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US Team get together at The Country Club

It wasn't just a practice round that U.S. Ryder Cup captain Ben Crenshaw had in mind when he called the team together at The Country Club. He also gave them some advice for when they return to the tour.

"When you go to a tournament, I want you to be together ... call one another," Crenshaw told them before the team left Monday. "I want you to know what one another's thinking."

Since watching the favored Americans fall apart in Valderrama in 1997 -- their second consecutive loss -- Crenshaw has stressed teamwork and camaraderie as a key to taking back the trophy. So his goal Monday was not just to familiarize the players with the course, but also with each other.

Eight of the 12 members of the U.S. team took Crenshaw up on his call for togetherness by playing a round at the course where they will take on the Europeans on Sept. 24-26.

"Any moment we can spend with one another is golden in my mind," Crenshaw said. "I think today was extremely beneficial."

Since being named captain two years ago, Crenshaw has gushed about the venerated course that essentially gave birth to American golf in 1913, when a 20-year-old caddie named Francis Ouimet beat Englishmen Harry Vardon and Ted Ray in a playoff to win the U.S. Open.

The Open was played here again in 1963, when it was won by Julius Boros, and in '88, when Curtis Strange won it.

"The place is dripping with history," said Hal Sutton, who finished 64th in the '88 Open and will return for the Ryder Cup. "I'm just glad to be a part of this next bit of history."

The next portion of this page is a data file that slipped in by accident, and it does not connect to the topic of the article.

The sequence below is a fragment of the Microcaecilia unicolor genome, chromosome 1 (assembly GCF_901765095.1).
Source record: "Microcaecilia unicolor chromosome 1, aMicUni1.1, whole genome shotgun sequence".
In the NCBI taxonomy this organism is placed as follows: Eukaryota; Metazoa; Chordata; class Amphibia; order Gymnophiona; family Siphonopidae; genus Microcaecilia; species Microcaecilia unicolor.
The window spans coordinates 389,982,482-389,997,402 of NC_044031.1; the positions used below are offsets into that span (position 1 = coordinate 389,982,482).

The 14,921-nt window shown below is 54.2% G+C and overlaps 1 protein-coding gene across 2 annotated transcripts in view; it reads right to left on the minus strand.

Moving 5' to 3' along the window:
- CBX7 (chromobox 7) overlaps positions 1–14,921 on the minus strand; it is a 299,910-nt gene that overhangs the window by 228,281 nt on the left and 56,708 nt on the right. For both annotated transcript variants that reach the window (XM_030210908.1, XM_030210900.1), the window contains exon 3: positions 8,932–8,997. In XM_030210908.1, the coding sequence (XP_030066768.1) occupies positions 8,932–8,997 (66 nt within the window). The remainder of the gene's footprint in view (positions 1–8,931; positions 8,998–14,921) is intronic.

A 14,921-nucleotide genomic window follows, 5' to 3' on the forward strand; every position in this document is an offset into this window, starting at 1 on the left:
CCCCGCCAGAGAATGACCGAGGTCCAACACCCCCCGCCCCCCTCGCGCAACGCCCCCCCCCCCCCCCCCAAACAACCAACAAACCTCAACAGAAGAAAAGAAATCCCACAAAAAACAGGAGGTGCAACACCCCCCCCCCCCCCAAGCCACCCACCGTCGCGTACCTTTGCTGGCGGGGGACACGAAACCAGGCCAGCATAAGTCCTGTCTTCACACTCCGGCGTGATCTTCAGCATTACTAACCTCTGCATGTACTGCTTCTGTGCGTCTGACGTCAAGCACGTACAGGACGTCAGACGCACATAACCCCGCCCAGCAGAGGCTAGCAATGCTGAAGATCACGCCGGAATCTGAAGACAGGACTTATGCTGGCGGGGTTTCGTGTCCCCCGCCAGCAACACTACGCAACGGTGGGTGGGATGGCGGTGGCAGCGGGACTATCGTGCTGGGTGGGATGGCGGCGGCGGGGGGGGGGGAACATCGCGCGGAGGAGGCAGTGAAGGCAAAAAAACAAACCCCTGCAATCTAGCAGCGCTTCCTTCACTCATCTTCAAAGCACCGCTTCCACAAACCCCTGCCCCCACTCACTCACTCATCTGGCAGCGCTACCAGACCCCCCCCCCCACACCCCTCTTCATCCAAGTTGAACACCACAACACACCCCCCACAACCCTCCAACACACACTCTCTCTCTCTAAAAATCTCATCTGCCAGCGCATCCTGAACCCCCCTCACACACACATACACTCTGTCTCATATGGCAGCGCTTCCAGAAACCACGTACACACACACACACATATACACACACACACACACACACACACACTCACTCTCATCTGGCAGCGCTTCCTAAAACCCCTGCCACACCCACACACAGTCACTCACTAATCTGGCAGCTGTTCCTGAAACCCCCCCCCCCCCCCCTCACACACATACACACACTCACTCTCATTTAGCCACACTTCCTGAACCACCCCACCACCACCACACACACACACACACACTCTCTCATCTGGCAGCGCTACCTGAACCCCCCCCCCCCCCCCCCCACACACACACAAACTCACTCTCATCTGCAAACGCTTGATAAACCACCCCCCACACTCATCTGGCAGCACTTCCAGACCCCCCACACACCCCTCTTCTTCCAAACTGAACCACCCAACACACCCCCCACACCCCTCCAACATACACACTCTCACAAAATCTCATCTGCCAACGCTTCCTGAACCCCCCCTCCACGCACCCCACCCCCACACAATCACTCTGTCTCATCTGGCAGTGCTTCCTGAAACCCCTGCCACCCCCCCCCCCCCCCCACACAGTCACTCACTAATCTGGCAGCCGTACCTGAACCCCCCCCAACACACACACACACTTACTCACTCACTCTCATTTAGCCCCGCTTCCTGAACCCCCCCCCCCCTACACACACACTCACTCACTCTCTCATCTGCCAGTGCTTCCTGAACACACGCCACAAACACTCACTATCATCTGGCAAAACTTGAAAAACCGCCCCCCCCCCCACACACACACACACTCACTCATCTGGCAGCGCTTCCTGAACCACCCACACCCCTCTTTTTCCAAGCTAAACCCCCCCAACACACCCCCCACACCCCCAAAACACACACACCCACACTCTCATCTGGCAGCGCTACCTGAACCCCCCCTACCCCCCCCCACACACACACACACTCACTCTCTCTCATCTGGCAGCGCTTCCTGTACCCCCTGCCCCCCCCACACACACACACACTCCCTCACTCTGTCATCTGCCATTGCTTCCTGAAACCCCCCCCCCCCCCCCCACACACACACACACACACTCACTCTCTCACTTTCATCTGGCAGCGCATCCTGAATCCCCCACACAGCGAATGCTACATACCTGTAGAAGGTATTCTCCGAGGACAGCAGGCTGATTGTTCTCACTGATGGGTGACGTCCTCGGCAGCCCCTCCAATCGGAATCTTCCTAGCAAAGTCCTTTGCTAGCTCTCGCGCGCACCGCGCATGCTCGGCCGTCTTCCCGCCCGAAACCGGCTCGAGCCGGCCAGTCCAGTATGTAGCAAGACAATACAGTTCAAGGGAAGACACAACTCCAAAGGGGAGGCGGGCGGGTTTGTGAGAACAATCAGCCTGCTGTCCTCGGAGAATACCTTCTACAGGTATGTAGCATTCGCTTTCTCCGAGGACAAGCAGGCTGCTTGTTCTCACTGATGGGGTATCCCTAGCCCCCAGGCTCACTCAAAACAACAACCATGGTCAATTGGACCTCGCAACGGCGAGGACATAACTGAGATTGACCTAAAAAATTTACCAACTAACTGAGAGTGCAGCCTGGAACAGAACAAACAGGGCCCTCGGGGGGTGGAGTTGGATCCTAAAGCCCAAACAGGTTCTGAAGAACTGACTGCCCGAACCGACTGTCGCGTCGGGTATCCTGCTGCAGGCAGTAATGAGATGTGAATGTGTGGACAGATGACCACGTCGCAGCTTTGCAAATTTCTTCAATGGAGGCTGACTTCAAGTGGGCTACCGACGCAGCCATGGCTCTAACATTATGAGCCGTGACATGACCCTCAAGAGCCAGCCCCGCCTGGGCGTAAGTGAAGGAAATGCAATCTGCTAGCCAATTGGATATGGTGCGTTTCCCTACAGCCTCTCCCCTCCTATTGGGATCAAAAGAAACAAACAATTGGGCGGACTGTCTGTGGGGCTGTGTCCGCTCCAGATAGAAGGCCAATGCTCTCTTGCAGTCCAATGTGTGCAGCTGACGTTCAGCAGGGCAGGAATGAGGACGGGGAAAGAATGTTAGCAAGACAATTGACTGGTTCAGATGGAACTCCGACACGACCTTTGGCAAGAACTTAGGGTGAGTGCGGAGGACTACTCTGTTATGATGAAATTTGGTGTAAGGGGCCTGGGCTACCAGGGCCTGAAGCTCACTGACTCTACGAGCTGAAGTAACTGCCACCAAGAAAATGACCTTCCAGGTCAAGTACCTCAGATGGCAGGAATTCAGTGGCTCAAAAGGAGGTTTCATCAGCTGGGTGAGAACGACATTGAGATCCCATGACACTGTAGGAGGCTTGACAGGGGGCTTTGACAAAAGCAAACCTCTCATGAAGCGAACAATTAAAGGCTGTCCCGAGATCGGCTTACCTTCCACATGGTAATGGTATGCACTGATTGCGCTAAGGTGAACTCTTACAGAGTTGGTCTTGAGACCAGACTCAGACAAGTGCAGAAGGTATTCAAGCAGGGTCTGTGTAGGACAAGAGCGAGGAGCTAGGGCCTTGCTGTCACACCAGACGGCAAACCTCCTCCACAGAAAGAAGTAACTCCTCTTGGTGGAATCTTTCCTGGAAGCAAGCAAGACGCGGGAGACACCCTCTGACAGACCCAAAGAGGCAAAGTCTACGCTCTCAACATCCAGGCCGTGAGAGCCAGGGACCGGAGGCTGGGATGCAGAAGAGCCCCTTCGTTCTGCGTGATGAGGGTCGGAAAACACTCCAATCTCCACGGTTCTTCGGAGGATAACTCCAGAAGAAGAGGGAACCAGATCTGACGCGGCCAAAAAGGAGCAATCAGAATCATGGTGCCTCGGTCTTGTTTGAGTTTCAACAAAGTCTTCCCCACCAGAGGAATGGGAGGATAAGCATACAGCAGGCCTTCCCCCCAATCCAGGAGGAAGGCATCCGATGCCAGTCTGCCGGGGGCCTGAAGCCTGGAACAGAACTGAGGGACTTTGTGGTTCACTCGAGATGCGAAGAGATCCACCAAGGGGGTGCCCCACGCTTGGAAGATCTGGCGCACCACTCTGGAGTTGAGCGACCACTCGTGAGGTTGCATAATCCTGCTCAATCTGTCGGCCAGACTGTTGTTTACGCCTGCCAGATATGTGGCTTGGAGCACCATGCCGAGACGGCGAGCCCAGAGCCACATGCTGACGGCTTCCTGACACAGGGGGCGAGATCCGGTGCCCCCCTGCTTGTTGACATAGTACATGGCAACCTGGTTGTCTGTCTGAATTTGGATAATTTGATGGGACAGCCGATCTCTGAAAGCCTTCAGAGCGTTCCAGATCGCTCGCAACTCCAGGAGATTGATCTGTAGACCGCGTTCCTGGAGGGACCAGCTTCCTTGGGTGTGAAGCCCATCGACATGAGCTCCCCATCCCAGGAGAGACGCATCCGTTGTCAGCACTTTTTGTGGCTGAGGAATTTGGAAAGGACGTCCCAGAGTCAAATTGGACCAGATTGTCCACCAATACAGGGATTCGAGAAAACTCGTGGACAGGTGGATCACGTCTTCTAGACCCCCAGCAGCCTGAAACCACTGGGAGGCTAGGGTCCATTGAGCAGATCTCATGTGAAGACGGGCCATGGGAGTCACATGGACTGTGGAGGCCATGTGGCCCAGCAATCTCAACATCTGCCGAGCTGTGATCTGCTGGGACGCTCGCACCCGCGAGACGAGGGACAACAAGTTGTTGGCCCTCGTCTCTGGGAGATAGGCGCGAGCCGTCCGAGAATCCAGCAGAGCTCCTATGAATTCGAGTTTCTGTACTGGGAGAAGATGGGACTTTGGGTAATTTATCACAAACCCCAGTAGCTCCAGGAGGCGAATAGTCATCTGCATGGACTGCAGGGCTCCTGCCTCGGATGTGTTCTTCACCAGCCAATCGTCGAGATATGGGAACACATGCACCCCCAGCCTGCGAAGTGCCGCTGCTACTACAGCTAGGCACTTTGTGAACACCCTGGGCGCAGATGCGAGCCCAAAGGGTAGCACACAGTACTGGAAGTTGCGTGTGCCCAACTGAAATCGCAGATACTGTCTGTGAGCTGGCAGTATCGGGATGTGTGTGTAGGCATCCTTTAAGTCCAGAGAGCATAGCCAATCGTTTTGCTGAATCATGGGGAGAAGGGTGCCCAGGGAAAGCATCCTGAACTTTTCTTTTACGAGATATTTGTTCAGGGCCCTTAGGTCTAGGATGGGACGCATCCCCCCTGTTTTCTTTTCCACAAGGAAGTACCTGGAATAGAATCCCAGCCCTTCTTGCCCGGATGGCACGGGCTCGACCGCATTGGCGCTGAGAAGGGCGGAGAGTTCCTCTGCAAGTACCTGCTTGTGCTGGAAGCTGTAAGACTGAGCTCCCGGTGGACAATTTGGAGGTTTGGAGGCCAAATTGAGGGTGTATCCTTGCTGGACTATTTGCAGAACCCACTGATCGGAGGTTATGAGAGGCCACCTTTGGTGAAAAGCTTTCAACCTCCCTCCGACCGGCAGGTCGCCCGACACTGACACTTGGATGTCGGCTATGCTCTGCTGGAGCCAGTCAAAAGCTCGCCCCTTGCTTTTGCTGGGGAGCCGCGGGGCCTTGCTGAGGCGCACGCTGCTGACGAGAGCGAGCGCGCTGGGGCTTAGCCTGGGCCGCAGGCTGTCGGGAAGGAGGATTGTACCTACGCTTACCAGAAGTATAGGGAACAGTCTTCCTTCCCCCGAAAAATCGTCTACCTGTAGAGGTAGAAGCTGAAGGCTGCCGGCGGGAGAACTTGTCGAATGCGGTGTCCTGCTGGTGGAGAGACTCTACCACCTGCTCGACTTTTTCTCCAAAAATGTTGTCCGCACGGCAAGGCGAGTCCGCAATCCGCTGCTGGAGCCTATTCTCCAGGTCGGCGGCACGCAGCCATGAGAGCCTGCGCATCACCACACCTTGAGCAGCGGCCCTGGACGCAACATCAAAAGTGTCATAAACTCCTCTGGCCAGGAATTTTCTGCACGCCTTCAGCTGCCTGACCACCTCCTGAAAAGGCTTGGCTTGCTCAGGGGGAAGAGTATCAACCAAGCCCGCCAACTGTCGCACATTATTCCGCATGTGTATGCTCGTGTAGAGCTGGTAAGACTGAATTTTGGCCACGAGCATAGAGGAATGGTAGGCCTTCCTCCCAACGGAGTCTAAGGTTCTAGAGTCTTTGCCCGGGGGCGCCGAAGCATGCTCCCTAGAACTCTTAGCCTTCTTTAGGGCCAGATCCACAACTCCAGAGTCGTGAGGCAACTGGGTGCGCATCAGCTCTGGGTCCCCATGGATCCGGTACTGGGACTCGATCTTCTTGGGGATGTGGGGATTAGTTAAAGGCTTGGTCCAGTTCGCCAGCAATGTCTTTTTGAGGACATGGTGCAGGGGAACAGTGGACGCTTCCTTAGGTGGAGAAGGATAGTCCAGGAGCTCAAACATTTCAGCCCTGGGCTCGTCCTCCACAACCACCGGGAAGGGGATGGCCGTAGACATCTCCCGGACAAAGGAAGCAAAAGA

Sutton joined Ryder Cup teammates Phil Mickelson and The Country Club first-timers David Duval and Jeff Maggert in Monday's first foursome. Steve Pate, Payne Stewart and first-timers Jim Furyk and Justin Leonard played in the second group.

Davis Love III, who has a problem with a nerve in his neck, was seeing Dr. Frank Jobe in Alabama on Monday and could not play. Tiger Woods, Tom Lehman and Mark O'Meara were out with prior commitments.

"The first-timers, when they get here, they'll understand what kind of place this is. I wanted them to experience that in a sort of a quiet situation," Crenshaw said. "They know that they need to make history, too."

Crenshaw first came to Brookline as a 16-year-old amateur and also played in the '88 U.S. Open, where he finished 12th.

"My feelings are so tied to this course. I wanted the fellas to come in and really enjoy the day -- of course for a practice round, but also for the setting," he said. "You really do feel like you're playing against ... a piece of art."

Still, camaraderie can only go so far.

"As much as you want to talk about a team, when Phil's out there putting, he has to make that putt," Duval said. "We can't help him.''

Pate agreed.

"Making putts is better than chemistry," he said. ``I don't know what you can do. It seems to me it's either there or it's not. We'll find out in three weeks."

 

AP